When I was but a young lad, a Saturday tradition of mine was to drive out to a massive used paperback book store and pick up a heap of titles for meager pennies. My eyes perused the science fiction shelves most often, but I did try to sample other genres as well. On occasion, I would exit the store with one or two books adapted from a film. I’d get these mostly because I was forbidden from seeing most R-rated movies, and this was a cheap way around that. I remember reading T2: Judgment Day and Aliens, among others, never really giving it much thought of how trashy they were in paperback form.
These adaptations, or "novelizations" of films, have a long history of haunting used book stores after the studio’s marketing blitz puts them into bigger stores and yanks them mere weeks after a film is released. Novelizations appear to be an anomaly; why would people pay to buy a book version of a movie they could just as easily see? You’d think no one buys these things, but then, you’d also think that reality shows would tank in the ratings once people woke up to how fake, shallow and fixed they are.
Don’t confuse novelizations for movies that are based off of actual, honest-to-God books. Novelizations are the other way around; usually an author is handed a screenplay to an unfinished movie, then asked to churn out a quick 250-page paperback version. With one-inch margins. Some writers make a very good living at this, filling in the blanks between dialogue with thinly-described action. Typically, a novelization will hit store shelves (in places like Wal-Mart and Target) a month or two before the movie is released, and then disappear a mere week or two after the release. It’s part of a studio’s marketing push, and it doesn’t seem to be going away any time soon.
Why do people read them? Movie novelizations are the film equivalent of those once-a-month paperbacks that some romance or action writers hack out at their fiction factories. They’re aimed squarely at people who want a light snack of a book -- nothing that will make them think, thus bruising their soft, decaying brains. If a person saw a movie they liked, then a dimly-lit light bulb pops over their head when they see the novelization in stores, thinking that this will be a safe bet to enjoy. Other novelization readers simply can’t hold their excitement for an upcoming film, and grab the pre-released book to digest all of the movie’s plot and secrets. The writing is typically accessible to anyone reading above a fifth-grade level, which gives some disadvantaged folks the pride of being able to say, "I read me a book today, yuh huh!"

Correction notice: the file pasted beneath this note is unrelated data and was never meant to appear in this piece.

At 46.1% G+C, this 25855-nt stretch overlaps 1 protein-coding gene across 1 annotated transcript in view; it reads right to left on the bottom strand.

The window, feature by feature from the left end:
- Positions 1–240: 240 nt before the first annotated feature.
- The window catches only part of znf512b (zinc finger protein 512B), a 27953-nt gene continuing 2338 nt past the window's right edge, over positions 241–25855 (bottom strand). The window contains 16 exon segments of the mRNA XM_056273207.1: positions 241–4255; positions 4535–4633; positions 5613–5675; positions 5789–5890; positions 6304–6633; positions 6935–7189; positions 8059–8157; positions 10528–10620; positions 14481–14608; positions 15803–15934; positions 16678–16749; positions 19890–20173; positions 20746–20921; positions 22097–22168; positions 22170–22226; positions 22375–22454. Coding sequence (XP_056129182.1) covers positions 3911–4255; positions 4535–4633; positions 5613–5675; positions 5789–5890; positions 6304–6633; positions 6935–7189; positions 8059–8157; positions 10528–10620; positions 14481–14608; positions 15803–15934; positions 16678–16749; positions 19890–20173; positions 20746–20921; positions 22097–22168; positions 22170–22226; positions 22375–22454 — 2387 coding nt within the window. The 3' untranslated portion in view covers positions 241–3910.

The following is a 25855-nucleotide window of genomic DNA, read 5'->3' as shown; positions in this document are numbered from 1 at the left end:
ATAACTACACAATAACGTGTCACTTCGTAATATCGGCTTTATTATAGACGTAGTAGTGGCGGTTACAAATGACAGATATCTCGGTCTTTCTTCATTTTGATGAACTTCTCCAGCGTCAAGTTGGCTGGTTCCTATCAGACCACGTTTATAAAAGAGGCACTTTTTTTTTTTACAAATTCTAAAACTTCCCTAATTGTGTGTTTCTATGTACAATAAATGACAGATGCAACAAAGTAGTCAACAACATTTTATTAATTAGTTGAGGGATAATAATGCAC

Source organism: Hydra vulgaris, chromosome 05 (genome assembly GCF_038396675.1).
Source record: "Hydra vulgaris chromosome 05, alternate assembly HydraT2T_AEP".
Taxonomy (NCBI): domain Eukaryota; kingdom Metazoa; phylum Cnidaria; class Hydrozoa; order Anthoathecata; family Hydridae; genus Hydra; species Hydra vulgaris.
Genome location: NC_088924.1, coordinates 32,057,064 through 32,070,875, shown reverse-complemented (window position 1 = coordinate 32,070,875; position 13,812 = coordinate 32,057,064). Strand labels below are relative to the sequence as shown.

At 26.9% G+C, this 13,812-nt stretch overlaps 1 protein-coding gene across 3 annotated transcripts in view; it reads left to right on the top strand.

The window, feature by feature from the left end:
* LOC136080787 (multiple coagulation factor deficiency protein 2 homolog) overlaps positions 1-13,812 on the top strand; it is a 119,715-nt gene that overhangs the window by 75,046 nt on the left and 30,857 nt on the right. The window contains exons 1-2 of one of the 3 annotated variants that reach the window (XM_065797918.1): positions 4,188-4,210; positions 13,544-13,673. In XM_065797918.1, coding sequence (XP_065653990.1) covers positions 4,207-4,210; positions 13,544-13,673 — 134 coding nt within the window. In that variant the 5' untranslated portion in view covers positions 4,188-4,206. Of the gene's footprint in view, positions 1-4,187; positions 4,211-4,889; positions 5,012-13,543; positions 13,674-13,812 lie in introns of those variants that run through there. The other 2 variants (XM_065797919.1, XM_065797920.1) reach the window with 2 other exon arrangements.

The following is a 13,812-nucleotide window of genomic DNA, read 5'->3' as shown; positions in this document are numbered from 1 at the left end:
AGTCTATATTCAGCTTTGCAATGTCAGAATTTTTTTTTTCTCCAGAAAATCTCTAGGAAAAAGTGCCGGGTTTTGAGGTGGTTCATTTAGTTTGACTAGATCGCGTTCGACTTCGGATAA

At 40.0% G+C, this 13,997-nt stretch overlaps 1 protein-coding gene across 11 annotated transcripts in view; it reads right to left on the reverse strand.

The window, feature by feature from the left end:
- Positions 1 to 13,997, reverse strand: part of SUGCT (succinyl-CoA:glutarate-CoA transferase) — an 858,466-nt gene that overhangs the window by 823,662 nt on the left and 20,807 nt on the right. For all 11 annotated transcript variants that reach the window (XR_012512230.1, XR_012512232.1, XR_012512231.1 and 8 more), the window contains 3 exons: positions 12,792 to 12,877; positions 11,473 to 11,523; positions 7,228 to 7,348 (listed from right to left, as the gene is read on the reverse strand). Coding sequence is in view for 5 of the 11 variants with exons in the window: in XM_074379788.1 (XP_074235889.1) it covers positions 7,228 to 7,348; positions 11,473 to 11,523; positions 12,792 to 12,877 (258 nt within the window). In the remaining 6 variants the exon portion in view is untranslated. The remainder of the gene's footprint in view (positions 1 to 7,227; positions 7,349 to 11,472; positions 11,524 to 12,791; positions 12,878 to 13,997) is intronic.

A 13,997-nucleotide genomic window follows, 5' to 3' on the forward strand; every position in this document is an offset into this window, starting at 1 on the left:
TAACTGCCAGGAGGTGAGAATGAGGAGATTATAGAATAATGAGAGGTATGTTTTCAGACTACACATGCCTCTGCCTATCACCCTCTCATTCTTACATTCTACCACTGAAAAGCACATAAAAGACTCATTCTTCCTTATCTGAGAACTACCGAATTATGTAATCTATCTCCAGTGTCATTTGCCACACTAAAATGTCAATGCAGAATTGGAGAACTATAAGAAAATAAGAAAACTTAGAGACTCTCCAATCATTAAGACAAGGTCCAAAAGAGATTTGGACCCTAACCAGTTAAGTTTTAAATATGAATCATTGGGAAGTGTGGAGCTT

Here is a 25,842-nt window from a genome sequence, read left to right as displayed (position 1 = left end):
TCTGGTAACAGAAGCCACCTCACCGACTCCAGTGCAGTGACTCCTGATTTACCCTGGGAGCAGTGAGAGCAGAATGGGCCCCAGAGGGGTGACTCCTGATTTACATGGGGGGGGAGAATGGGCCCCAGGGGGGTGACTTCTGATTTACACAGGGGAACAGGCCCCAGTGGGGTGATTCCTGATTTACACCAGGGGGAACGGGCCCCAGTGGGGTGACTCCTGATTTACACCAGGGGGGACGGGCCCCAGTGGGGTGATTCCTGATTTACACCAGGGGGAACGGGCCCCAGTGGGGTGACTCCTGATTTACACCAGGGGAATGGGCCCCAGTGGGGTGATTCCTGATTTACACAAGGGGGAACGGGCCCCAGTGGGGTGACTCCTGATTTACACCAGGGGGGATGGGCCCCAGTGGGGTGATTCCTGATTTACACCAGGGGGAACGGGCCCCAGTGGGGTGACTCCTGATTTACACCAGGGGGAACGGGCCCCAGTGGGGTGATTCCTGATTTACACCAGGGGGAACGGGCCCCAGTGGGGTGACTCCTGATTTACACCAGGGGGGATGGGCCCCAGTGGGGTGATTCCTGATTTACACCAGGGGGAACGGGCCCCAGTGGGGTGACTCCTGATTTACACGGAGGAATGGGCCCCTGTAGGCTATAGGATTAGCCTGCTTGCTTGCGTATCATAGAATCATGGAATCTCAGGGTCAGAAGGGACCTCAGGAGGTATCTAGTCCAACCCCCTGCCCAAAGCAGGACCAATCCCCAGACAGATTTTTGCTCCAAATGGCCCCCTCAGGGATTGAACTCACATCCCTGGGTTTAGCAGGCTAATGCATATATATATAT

From a serious movie fan’s perspective, the novelization does serve a useful purpose. Since they’re based off of screenplays, typically they have more backstory and scenes included that were cut out of the movie (or were never filmed in the first place). Of course, if you really wanted to know that, you could always just pull up the original movie script… but then you’d be missing out on horrible metaphors!
In this series, I regressed back in time and mentality to read through quite a few book adaptations. I meant to only pick up ten at the paperback store, but there were so many titles that called to my curiosity that I couldn’t resist picking up 23 titles on my first trip there. So now, the experiment. Are these books just trash, through and through? Do some authors actually put time and talent into telling a story? How well does the novelization relate the experience of watching the film itself? What will it be like to watch a writer choke down on their dignity and scratch out a book version of a reviled film? And finally… what are some of the worst lines penned in these tomes?
We’re about to find out.
Novelization by Simon Hawke (Based on the screenplay by Tom McLoughlin)
Signet 1986, 191 pages
Pictures: front and back inside covers (black and white collages)
The first thing that came to mind while reading this book was "bad fan fiction". Then, "above average fanfic." Then, "ugh." I read this first because the idea of putting a slasher horror film to page fascinated me. Slashers are full of surprise cuts that make the audience jump, but it’s pretty hard to surprise someone who’s reading at their own pace. Besides, it’s not like Jason is that complex of a movie villain; he just shows up and sort of stabs everything without saying a word.
As a novel, Jason Lives teeters between long paragraphs full of macabre descriptions and the most basic of characterization and dialogue. Simon Hawke is obviously in love with his descriptors, throwing a clumsy metaphor at you every other sentence. Unfortunately, he couldn’t care less about his principle characters, giving them very little backstory and only one or two defining characteristics apiece (Tommy Jarvis is obsessed and determined; Megan is cute and stubborn; the sheriff is dense and stubborn).